Myanmar border guard police patrol the fence in the "no man's land" zone between Myanmar and Bangladesh, as seen from Maungdaw, Rakhine state, during a government-organized visit for journalists on Aug. 24. A new U.N. report finds that Myanmar's military and other groups, including the border police, committed atrocities. The report urges the prosecution of military leaders for genocide.
Phyo Hein Kyaw/AFP/Getty Images
The mass killings of Rohingya in Myanmar's Rakhine State constitute genocide and top military commanders should face prosecution for crimes against humanity, a team of United Nations investigators has concluded.
After an eruption of intense violence last August, hundreds of thousands of Rohingya, members of a Muslim minority group, fled Buddhist-majority Myanmar to escape horrific massacres, mass rapes and the torching of their villages.
It's not known how many Rohingya have died as the result of the attacks, but the U.N. team says an estimate of 10,000 deaths is "conservative."
The crimes are "shocking for their horrifying nature and ubiquity" and "for the level of denial, normalcy and impunity that is attached to them," the U.N. researchers concluded. "Many of these violations undoubtedly amount to the gravest crimes under international law."
Their report names six military officials, including the country's commander-in-chief, as "priority subjects" for prosecution on charges of genocide, crimes against humanity and war crimes. Investigators have prepared a longer list of names that has not yet been released.
The report also indicates that civilian leadership, including de facto leader Aung San Suu Kyi, did not directly participate in the genocide, but "contributed" to the crimes through inaction, denial, destruction of evidence and interference with outside investigation.
The findings "come as no surprise to those who've listened to the victims' stories or seen the evidence left behind," Michael Sullivan reports for NPR.
The U.N.'s Independent International Fact-Finding Mission on Myanmar released its report on Monday. A longer version is set to be released in September.
The mission was not granted access to Myanmar to investigate the attacks. Instead, investigators relied on satellite imagery, photographs and videos and "875 in-depth interviews with victims and eyewitnesses."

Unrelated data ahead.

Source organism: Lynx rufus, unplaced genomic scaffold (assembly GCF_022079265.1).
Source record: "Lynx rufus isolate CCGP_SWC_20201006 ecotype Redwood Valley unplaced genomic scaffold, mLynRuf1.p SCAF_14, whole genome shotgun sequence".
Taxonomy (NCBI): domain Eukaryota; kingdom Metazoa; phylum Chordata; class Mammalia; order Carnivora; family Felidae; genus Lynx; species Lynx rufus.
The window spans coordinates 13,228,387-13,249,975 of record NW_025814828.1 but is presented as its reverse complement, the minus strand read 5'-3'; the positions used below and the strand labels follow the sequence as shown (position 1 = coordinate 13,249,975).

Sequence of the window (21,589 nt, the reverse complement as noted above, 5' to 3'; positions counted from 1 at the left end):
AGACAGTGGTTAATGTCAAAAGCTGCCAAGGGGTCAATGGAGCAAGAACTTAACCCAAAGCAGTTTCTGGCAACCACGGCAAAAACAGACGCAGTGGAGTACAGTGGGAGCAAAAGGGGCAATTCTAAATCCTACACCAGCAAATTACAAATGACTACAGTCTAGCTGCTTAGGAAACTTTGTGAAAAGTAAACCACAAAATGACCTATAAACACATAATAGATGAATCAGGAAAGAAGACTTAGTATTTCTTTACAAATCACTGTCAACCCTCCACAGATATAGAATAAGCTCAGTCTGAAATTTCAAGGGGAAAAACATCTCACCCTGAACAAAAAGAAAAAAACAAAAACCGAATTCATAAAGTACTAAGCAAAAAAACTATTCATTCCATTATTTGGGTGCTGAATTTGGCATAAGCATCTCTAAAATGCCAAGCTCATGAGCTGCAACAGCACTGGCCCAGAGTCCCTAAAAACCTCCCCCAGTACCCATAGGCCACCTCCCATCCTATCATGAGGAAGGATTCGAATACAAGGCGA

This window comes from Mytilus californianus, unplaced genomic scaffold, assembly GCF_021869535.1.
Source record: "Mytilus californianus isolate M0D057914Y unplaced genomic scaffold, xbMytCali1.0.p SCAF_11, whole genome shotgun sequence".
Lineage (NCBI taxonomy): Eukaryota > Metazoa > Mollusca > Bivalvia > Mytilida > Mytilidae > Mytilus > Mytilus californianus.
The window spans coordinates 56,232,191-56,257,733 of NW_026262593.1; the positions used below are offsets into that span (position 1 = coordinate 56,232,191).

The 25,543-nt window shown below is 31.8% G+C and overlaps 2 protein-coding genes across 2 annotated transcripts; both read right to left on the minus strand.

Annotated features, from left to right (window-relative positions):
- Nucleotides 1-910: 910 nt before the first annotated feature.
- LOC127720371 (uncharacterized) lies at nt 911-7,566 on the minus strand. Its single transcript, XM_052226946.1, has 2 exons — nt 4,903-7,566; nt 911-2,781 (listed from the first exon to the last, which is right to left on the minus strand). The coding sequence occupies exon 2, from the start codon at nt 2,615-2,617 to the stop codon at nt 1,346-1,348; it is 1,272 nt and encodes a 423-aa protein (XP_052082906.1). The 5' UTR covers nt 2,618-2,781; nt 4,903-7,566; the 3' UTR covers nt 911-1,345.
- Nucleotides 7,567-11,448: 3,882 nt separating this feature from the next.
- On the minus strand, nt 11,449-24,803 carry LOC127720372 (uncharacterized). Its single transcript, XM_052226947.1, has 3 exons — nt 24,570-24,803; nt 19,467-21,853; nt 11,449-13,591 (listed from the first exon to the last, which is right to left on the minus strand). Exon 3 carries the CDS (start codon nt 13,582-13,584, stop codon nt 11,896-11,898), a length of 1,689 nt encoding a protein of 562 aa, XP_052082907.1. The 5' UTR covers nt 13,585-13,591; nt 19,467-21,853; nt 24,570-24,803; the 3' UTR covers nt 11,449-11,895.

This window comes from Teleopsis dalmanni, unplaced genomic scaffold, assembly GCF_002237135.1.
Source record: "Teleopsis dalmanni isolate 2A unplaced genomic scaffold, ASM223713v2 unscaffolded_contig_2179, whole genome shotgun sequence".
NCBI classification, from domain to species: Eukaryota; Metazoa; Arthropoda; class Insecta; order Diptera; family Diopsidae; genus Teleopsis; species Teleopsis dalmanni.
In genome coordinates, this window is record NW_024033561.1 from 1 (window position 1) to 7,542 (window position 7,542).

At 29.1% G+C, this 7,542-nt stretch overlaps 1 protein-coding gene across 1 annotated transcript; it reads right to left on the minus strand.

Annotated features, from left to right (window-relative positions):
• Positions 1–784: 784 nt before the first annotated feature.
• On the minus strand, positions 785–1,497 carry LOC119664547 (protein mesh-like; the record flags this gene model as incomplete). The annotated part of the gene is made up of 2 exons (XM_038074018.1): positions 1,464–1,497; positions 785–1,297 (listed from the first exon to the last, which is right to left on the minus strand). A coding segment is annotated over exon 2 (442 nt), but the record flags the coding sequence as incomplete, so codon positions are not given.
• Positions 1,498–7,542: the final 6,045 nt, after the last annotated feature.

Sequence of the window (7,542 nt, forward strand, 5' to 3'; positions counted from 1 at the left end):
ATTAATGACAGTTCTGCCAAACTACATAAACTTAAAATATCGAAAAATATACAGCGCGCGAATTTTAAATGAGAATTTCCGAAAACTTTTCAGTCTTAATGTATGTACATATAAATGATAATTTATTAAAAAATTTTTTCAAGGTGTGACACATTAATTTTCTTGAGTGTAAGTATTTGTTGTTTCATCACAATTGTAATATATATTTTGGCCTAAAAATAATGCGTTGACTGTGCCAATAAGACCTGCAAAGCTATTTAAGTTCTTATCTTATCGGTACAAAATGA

An October 2017 satellite image from Inn Din village, in southern Maungdaw Township, Myanmar, shows the eastern and southern Rohingya settlements burned, while the non-Rohingya western settlement remains intact. A Buddhist pagoda is shown within the western settlement.
The brutal attacks on Rohingya did not come out of nowhere, the report forcefully argues.
"What happened on 25 August 2017 and the following days and weeks was the realisation of a disaster long in the making," the investigators concluded.
They describe a system of discrimination against Rohingya that dates back decades, steadily marginalizing and "othering" the members of the group while depriving them of basic legal rights.
"The result is a continuing situation of severe, systemic and institutionalised oppression from birth to death," the investigators say. It grew worse in 2012, after a hate campaign against the Rohingya led to waves of violence.
In 2016, a small offensive by the poorly equipped Rohingya militant group called the Arakan Rohingya Salvation Army prompted a crackdown on the Rohingya that included torture and mass rape. Then, in August 2017, ARSA launched coordinated attacks on security force outposts, killing 12 security personnel, the U.N. investigators say.
"The security forces' response, starting within hours, was immediate, brutal and grossly disproportionate," the report states.
It goes on to describe, in understated terms, the kinds of atrocities that human rights groups and journalists have long been documenting from the fleeing Rohingya survivors: gang rapes, arson attacks, indiscriminate shooting, deaths by bladed weapons.
The arson attacks "disproportionately affected the elderly, persons with disabilities and young children, unable to escape," the report states. "In some cases, people were forced into burning houses, or locked into buildings set on fire."
Soldiers gang-raped women, sometimes raping them with knives and sticks, often in public to maximize their humiliation. Many women were injured or killed during those rapes. Children were killed, maimed and raped, as well, and there were "credible reports" of the rape and sexual torture of men and boys.
The Tatmawdaw, Myanmar's military, also systematically attacked civilians in other parts of Myanmar, including in Kachin and Shan states, the U.N. investigators said.
"The Tatmadaw acts with complete impunity and has never been held accountable," the report states. Myanmar's court system is not independent enough to provide accountability, and the government is "unable and unwilling" to prosecute these crimes, putting the burden on the international community, the investigators concluded.
Other armed groups — including local police, border guard police, militias and monks — also participated in atrocities, but the report emphasizes that the soldiers were acting under a chain of command that allows leaders to be held accountable.
The "non-exhaustive list" of subjects for prosecution focuses on the top military leaders involved in the operations in Rakhine State. It includes the man who is the military's commander in chief, Senior-General Min Aung Hlaing, and five other commanders.
One of those commanders, Lt. Gen. Aung Kyaw Zaw, has already been singled out for U.S. sanctions as punishment for the attacks on Rohingya. Two of the U.N.'s other "priority subjects" are brigadier generals who lead two light infantry divisions — the 33rd and the 99th — that were collectively targeted by U.S. sanctions. Three other commanders, who weren't named in the U.N. report, were also sanctioned.